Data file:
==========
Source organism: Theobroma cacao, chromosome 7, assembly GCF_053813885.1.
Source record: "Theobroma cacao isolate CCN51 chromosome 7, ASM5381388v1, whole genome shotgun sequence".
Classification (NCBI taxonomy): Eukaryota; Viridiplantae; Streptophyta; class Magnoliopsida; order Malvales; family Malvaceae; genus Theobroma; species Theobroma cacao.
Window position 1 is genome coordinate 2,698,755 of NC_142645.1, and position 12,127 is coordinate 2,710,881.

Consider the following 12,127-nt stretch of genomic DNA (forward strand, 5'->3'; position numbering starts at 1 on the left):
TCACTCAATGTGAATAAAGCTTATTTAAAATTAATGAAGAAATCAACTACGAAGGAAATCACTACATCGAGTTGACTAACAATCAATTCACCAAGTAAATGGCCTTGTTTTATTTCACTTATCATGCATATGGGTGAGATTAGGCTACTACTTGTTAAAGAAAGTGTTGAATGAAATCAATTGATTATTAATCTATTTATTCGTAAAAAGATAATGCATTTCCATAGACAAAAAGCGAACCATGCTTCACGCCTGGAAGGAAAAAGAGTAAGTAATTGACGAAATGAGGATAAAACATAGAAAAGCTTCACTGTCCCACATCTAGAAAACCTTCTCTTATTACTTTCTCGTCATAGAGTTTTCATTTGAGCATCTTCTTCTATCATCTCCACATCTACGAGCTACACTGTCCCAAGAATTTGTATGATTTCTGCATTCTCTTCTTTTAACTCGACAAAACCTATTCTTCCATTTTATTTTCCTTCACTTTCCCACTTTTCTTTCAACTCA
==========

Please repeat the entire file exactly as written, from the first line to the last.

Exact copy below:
Source organism: Theobroma cacao, chromosome 7, assembly GCF_053813885.1.
Source record: "Theobroma cacao isolate CCN51 chromosome 7, ASM5381388v1, whole genome shotgun sequence".
Classification (NCBI taxonomy): Eukaryota; Viridiplantae; Streptophyta; class Magnoliopsida; order Malvales; family Malvaceae; genus Theobroma; species Theobroma cacao.
Window position 1 is genome coordinate 2,698,755 of NC_142645.1, and position 12,127 is coordinate 2,710,881.

Consider the following 12,127-nt stretch of genomic DNA (forward strand, 5'->3'; position numbering starts at 1 on the left):
TCACTCAATGTGAATAAAGCTTATTTAAAATTAATGAAGAAATCAACTACGAAGGAAATCACTACATCGAGTTGACTAACAATCAATTCACCAAGTAAATGGCCTTGTTTTATTTCACTTATCATGCATATGGGTGAGATTAGGCTACTACTTGTTAAAGAAAGTGTTGAATGAAATCAATTGATTATTAATCTATTTATTCGTAAAAAGATAATGCATTTCCATAGACAAAAAGCGAACCATGCTTCACGCCTGGAAGGAAAAAGAGTAAGTAATTGACGAAATGAGGATAAAACATAGAAAAGCTTCACTGTCCCACATCTAGAAAACCTTCTCTTATTACTTTCTCGTCATAGAGTTTTCATTTGAGCATCTTCTTCTATCATCTCCACATCTACGAGCTACACTGTCCCAAGAATTTGTATGATTTCTGCATTCTCTTCTTTTAACTCGACAAAACCTATTCTTCCATTTTATTTTCCTTCACTTTCCCACTTTTCTTTCAACTCA